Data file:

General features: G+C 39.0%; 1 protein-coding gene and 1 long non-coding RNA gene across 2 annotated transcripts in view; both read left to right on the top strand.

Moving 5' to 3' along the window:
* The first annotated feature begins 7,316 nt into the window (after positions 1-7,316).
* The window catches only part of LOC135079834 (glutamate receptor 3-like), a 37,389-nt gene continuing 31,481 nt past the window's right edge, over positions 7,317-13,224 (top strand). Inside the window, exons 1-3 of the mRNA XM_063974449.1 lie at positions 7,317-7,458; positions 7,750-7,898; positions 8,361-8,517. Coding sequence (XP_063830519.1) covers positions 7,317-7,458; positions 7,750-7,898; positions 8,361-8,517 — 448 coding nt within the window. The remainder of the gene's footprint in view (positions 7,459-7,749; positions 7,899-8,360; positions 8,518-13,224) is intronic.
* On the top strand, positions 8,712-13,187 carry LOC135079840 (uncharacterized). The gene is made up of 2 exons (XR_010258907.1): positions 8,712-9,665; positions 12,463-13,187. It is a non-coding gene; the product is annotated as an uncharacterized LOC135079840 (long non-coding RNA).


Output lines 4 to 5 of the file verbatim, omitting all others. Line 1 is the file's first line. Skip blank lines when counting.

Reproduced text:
* The window catches only part of LOC135079834 (glutamate receptor 3-like), a 37,389-nt gene continuing 31,481 nt past the window's right edge, over positions 7,317-13,224 (top strand). Inside the window, exons 1-3 of the mRNA XM_063974449.1 lie at positions 7,317-7,458; positions 7,750-7,898; positions 8,361-8,517. Coding sequence (XP_063830519.1) covers positions 7,317-7,458; positions 7,750-7,898; positions 8,361-8,517 — 448 coding nt within the window. The remainder of the gene's footprint in view (positions 7,459-7,749; positions 7,899-8,360; positions 8,518-13,224) is intronic.
* On the top strand, positions 8,712-13,187 carry LOC135079840 (uncharacterized). The gene is made up of 2 exons (XR_010258907.1): positions 8,712-9,665; positions 12,463-13,187. It is a non-coding gene; the product is annotated as an uncharacterized LOC135079840 (long non-coding RNA).